This is surely just another repeat of a post 9/11 trend that has been seen in Britain http://www.bbc.co.uk/news/uk-england-south-yorkshire-11736785
    and with alarming frequency in the US http://www.bbc.co.uk/news/technology-16810312

    Good old British sense of humour!

    Mr Park’s Tweet certainly displays a greater flare for subtlety and satire, which sadly is matched by the acute sensitivity SK’s leaders have on this subject. It certainly highlights how public social networking and a tetchy, nervous State aren’t the best of bed fellows.
    “You’re supposed to be scared about this! Why aren’t you scared? This is no time for jokes!”

    You’re certainly correct that in Britain we view the “right” to have a josh as sacred to all that we are. The “I’m only pulling your leg” spirit I think is more central to contemporary Britishness than any Bulldog Spirit, I’d say. Humour is a great leveller, just look at the role it’s played in practically obliterating any notions of class deference in British society over the past century. Not that we’re much better off for it – comedy itself has now become a safe commodity, as Michael McIntyre’s Hampstead palace contests.

    For me the case in point doesn’t so much throw up the issue of intra-peninsula tensions but rather domestic South Korean tension, which as you say has a definite generational factor. The ultra-nationalist heart of South Korean establishment is a historical contingency, a Cold-War relic. The West doesn’t have a monopoly on liberal thought and becoming cosmetically “Westernised” isn’t the best indication of a desire for freedom. Resistance has always been there, sadly it has grown hard to picture it these days unless it’s wearing a baseball cap and converse.

    Poor Mr Park. Whichever way you look at it, he was undoubtedly just ‘having a laugh’. And it was quite funny. And for that he has my total sympathy. But then again, I am British…

    • I know what you mean about confusing the current politics of a country with definitive aspects of a culture, it’s a worthy cautionary point.

      I wouldn’t say that it’s just another repeat of a post 9/11 trend really – I think that the incident is Korean in the same sense that Guantanamo Bay IS American. Both phenomenons may be global in nature, but they are flavoured by the country in which they take place, that’s my perspective. 9/11 is all-encompassing, but there is room for political events to have their own character after taking the consequences of that disaster into account.

      I concur about it highlighting domestic tension more than intra-peninsular concerns, but I suppose what I was trying to draw attention to was that North Korea is perhaps more similar to South Korea than we are perhaps aware. The same nationalist heart of South Korea is shared, to a certain extent, with North Korea. The sheer weight of the common history that the two countries share must connect the two states more than we imagine. The footage of North Korea that we see in the UK might as well have Darth Vader’s theme played over the top, whereas Seoul is regarded as a sophisticated mega-city along with New York, London, Paris et al.

      I’ll definitely be following this, really hope he doesn’t get rapped over the knuckles too hard!

      EDIT: I realise Guantanamo isn’t in the USA but it’s essentially an American endeavour…made a right hash of making that point.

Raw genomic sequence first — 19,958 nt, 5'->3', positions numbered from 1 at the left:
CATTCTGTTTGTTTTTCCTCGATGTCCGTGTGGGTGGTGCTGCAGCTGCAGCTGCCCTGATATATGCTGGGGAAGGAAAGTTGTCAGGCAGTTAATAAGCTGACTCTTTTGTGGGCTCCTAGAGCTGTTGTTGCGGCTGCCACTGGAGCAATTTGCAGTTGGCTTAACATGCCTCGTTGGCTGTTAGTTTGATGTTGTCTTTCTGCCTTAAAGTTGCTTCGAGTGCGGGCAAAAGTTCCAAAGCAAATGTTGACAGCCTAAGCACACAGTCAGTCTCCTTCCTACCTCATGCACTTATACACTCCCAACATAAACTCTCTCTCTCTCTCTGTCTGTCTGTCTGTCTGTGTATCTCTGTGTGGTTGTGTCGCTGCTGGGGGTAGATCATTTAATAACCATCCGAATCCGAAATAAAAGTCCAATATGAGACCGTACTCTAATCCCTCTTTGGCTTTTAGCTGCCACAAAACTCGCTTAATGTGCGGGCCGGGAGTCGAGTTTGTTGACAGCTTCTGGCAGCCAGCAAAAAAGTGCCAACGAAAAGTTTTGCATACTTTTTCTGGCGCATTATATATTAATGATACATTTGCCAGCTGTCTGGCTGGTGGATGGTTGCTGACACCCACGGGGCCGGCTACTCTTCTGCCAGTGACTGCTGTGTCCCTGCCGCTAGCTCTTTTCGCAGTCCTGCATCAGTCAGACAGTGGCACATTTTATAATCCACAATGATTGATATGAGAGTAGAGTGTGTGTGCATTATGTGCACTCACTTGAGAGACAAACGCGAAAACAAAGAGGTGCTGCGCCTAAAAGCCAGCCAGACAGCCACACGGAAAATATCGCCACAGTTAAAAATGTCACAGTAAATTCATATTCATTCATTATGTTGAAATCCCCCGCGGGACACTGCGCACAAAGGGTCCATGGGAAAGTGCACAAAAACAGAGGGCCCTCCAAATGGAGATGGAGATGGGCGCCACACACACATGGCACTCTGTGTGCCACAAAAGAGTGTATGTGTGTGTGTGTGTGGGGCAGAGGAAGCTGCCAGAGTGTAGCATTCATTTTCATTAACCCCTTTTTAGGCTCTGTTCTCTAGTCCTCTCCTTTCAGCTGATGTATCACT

• Kieran says:

        It’s effectively American soil so your point still stands.

        On the issue of media portrayals of NK and SK, I’d say that, to be fair, the foreign press doesn’t really have much leeway as all they can ever show is state created propaganda videos or the odd bit of shaky camera phone footage smuggled out. Whereas SK is by all accounts as functioning a democracy as anywhere else. That’s not to say there wouldnt be some bias were the NK regime not quite so cripplingly oppressive, but there is undoubtedly a huge gulf between the two. I suppose the unifying factor historically is the overtly militaristic core of national identity, which is indeed hard for us to comprehend.

        As an aside, this is something South Korea also shares with Turkey, which also comes with what we would consider draconian restrictions on freedom of speech. I only mention this because the two countries have exceptionally close relations, Turkey was full of Korean tourists when I was there. Some even claim the languages share the same origin but I wasnt as convinced on that one.

  2. Beth Genghis says:

    There is a really interesting debate about whether judgements of a speaker or publisher should be based on their intention, the public meaning of the words or how they were taken. I really like some of the Iris Young stuff on the fact that a speaker doesn’t intend to reproduce sexist or racist or agist stereotypes or treat an individual in a way they find offensive – does not mean that they did not do anything wrong and shouldn’t be corrected. Young thinks that if someone unintentionally causes offence by acting on a stereotype and therefore reproduces a culture of objectionable treatment they are at fault and should be corrected but that they should not be blamed.

    In the uk if some one tweeted a joke that if taken seriously falls foul of our laws on speach and publication they may still be charged. Especially if some people did take it that way. For example, if their joke incited racial hatred I can imagine a case being brought. It would be irresponsible to do something like that.

    What is illegal in terms of speech is different in the Uk. There have been recent cases of people being jailed for posting plans to riot on facebook – despite the fact no riot took place. Muslims against crusades got banned as a group after some public expressions of their beliefs. Was what they were guilty of publicly supporting an enemy? Poppy burning got their members fined.

    I just think the legal situation in South Korea and the UK with regards to imprisonment for certain speech acts aren’t that different. What does that tell us? Not alot I guess.

    You’re interested in understanding the context of the judgement rather than judging it as if it were part of a british context -which makes sense. It is important to avoid uninformed judgements. You probably don’t think there’s much point trying to judge it at all.

    I’d be interested to know what public reaction to the ruling has been? Do you think there is a gulf between the judgements of younger and older koreans on these issues?

  3. Beth Genghis says:

    Thinking about it jokes about supporting Britains enemies would definately be tolerated where as genuine vocal public support is what is cracked down on. There does seem to be a clear distinction in treatment.

  4. Kieran says:

    Let’s face it, he should have just tweeted this like everyone else…

  5. Pingback: “Joke or no joke”: Update | Castrouroboros